Tag Archives: Memorial Park

Rocky Mountain Singers—Week 2

The Calgary Gay History Project recently presented the history of Calgary’s first LGBTQ2 chorus, the Rocky Mountain Singers (RMS). This is the second blog post exploring the history we uncovered as part of this commissioned research project (thanks to One Voice Chorus).

1990 proved to be a pivotal year for Calgary’s LGBT community. AIDS was in the ascendant, and the community was beginning to find its political voice—confronting the casual homophobia that was pervasive in the city. RMS had been practicing for less than a year but had scheduled their first big concert on June 22nd as part of Calgary’s growing Pride Week festivities.

RMS at the Pride Rally. Source: CBC Calgary

A few days before the concert, RMS participated in a Pride Rally in Central Memorial Park. The Calgary Lesbian and Gay Political Action Guild (CLAGPAG) organized the rally to agitate for LGBT human rights. In fact, this rally on Monday, June 18th, 1990, is considered Calgary Pride’s origin event. CLAGPAG handed out free lone ranger masks at the Old Y, and directed participants to gather at the Boer War Memorial for speeches and songs.

For some, the masks were a media stunt, but others worried about having their LGBT identity revealed. This concern was a reality RMS had to negotiate in the choir’s early years. Members had differing levels of comfort in being out, which affected their ability to perform in public or even have their name listed in the program.

The First RMS Concert Poster: made on a dot matrix printer by chorister Patrick O’Brien!

However, the concert went bravely ahead. Luke Shwart remembers: “Pride 1990 felt like our very first concert. It was set up cabaret-style and sold out. It went very well, but backstage the level of anticipation was through the roof! People were terrified about walking out there and performing—there was a great sense of exhilaration, accomplishment and relief afterward.”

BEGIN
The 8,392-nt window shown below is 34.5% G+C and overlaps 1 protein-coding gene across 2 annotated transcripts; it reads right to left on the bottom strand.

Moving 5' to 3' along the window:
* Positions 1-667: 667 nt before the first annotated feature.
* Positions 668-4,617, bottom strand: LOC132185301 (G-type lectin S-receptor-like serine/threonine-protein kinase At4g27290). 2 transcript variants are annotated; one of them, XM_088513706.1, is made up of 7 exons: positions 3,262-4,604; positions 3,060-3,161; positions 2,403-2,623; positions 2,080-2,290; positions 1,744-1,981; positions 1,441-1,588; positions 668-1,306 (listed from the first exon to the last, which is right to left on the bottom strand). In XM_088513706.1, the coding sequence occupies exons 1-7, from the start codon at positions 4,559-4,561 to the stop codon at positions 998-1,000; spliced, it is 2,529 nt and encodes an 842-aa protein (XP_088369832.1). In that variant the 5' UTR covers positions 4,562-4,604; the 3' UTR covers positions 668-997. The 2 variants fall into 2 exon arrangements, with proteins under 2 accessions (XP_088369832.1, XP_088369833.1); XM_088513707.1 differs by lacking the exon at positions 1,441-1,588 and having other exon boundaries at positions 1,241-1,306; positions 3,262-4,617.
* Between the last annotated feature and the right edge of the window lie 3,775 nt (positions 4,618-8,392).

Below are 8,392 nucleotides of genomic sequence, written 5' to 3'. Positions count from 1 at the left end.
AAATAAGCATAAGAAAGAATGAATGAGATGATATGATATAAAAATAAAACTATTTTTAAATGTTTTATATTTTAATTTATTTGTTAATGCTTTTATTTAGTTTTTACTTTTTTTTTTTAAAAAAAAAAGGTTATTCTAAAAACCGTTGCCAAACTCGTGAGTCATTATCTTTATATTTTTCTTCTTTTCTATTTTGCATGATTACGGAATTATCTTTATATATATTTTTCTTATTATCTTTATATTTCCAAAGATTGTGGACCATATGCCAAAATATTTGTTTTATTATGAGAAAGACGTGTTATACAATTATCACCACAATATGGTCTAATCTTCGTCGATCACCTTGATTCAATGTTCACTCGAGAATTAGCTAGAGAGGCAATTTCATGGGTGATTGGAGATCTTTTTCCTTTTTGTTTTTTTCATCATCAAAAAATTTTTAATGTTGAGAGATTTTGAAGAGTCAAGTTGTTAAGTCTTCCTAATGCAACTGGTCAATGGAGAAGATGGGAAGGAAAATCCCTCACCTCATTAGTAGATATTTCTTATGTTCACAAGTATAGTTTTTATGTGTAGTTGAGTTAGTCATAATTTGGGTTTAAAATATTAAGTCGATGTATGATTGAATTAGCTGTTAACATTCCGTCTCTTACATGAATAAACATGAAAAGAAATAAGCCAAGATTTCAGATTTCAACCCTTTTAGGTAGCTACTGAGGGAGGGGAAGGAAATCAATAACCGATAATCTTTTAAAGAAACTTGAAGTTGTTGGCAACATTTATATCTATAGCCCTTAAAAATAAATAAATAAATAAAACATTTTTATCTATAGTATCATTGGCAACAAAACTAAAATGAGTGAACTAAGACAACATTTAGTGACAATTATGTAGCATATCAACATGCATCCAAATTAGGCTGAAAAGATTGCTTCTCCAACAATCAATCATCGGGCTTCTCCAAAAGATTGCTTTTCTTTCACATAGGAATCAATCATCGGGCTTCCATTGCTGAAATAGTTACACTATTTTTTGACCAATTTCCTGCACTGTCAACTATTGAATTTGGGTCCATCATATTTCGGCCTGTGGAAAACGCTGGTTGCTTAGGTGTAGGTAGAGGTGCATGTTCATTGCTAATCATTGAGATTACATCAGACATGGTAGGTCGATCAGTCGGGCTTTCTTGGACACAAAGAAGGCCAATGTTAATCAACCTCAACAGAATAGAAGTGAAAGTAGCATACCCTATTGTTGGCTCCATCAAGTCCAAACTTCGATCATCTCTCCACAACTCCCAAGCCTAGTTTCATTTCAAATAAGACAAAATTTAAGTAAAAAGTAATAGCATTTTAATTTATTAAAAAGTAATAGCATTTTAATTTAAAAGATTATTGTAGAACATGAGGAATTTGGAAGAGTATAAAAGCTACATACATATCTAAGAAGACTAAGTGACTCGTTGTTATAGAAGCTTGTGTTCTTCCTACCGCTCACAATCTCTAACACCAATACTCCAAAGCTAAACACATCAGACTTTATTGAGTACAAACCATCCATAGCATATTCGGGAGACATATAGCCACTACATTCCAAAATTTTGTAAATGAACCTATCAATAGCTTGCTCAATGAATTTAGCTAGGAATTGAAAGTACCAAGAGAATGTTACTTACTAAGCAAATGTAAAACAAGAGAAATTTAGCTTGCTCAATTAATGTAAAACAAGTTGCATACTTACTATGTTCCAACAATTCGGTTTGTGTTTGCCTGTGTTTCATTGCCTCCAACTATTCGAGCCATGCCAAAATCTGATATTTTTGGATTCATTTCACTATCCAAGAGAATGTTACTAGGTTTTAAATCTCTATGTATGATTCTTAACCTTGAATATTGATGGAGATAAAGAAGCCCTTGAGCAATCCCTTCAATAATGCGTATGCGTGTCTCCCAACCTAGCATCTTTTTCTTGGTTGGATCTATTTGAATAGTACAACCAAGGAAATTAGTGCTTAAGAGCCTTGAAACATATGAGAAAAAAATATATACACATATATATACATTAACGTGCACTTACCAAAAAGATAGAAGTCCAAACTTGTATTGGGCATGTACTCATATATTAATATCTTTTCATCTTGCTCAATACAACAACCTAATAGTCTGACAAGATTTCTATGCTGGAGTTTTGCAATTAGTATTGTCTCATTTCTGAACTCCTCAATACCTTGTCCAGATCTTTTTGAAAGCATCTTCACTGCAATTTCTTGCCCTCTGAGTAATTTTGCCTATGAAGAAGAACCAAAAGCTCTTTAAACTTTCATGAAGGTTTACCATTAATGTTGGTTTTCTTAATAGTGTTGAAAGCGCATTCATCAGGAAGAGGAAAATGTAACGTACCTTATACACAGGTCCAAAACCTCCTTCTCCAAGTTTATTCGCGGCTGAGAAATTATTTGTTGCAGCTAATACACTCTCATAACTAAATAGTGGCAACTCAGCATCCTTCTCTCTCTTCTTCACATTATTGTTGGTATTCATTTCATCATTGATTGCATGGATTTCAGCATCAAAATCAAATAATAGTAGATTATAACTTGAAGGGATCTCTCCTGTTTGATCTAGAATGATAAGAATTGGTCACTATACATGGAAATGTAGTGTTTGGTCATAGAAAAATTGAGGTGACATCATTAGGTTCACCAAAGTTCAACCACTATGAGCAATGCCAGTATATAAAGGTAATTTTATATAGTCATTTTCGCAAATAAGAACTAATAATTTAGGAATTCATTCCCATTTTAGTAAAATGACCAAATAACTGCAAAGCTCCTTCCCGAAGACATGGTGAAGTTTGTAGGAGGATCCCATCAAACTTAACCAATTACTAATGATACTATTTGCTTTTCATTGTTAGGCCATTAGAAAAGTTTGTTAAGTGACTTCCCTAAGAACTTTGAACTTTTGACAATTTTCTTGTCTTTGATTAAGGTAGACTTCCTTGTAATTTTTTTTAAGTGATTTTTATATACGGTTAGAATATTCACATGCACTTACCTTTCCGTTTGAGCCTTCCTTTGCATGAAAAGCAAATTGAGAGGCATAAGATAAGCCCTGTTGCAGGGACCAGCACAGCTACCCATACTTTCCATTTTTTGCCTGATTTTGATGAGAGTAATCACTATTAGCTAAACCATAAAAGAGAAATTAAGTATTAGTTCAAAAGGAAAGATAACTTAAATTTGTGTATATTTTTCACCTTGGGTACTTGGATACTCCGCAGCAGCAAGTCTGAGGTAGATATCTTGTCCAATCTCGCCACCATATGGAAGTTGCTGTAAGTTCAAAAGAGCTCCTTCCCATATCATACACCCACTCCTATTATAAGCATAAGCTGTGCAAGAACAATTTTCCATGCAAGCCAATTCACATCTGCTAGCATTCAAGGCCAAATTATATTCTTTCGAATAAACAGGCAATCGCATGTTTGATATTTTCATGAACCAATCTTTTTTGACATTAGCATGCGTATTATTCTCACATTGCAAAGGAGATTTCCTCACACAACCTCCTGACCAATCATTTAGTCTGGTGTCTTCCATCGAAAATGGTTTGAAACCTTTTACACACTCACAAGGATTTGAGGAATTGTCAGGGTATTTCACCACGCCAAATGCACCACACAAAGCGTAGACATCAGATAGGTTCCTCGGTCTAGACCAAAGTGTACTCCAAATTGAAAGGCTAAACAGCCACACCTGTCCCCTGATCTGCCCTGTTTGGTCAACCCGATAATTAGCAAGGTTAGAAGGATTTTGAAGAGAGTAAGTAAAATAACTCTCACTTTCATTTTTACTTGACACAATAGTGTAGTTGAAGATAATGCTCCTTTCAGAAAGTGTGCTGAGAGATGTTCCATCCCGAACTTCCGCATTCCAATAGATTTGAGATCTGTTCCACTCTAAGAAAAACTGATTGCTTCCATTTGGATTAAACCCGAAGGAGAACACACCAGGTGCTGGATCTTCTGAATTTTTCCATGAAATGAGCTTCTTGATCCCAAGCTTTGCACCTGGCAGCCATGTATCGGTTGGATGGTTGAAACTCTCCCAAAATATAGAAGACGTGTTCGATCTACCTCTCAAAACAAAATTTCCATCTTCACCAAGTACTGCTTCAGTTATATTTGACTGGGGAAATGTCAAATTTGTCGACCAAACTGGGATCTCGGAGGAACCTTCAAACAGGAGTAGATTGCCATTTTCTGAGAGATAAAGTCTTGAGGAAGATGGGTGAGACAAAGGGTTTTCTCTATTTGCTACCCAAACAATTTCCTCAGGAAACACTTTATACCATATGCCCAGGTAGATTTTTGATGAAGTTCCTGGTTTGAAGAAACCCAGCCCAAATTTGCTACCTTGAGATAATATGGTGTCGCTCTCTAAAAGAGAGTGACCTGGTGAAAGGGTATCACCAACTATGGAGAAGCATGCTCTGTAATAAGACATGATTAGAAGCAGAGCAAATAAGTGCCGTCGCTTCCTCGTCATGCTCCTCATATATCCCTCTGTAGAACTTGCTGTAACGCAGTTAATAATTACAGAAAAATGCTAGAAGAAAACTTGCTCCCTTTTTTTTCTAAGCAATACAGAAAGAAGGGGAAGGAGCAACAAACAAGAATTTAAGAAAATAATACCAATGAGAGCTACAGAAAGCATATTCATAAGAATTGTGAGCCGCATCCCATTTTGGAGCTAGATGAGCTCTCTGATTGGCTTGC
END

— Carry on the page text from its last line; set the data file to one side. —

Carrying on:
The concert was a hit. Karen Whyte in Modern Pink Magazine wrote, “a special highlight of [Pride] week was the outstanding performance by Rocky Mountain Singers. Over 200 people attended the concert, and everyone loved it!”

Later that summer, 15 RMS choristers flew to Vancouver for the Gay Games. They participated in the Festival Chorus: a choir for anyone who wanted to sing and was coming to the Games. The Gay Choral movement had been spreading across North America, and hundreds came to sing.

The Festival Chorus was directed by choral conductor Carol White from Denver, Colorado. The Calgarians in attendance found the experience electrifying—the sheer volume of that many voices was profound.

Patrick O’Brien remembers: “We had to learn about 14 songs. One of the songs was called Living With AIDS. It had a hymn-like quality. Carol directed it professionally—cutting it into bits for us to practice. At one point, she paused and said, ‘If there is anybody who is comfortable standing up who is currently living with AIDS—can we as a group collectively acknowledge your strength?’ RMS member Karl Siegfried stood up, and then and men started standing up everywhere in their sections. It was an amazing, powerful moment. I think the women from our chorus looked around and thought: what do you know….”

Part of the Vancouver Festival Chorus in Rehearsal
Carol White conducting the Festival Chorus at the Gay Games Closing Ceremonies. Source: communitystories.ca

The Festival Chorus rehearsed every morning for a week. They performed at the Gay Games opening ceremonies on August 4th, marched in the Pride Parade on August 6th, gave an evening concert on August 10th and delivered a final performance at the closing ceremonies on August 11th.

The Gay Games ended with Carnaval! A fantasy parade. Fantastical creatures and people in extravagant costumes led the audience, choristers and athletes, out of the stadium and towards the Plaza of Nations for one last party together. The exhilarated Rocky Mountain Singers had found joy in a larger community and new energy and purpose for their fledgling Calgary chorus.

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#YYCGayHistory @CalgaryPride 2019

Calgary Pride launches tomorrow, and the Calgary Gay History Project has a full slate of activities during the next ten days. Here are the offerings:

Friday, August 23rd: The Our Past Matters: Stories of Gay Calgary e-book release!

Sunday, August 25th: as part of Memorial Park Pride

1:30-2:30 PM – Calgary Gay History Lecture at the Memorial Park Library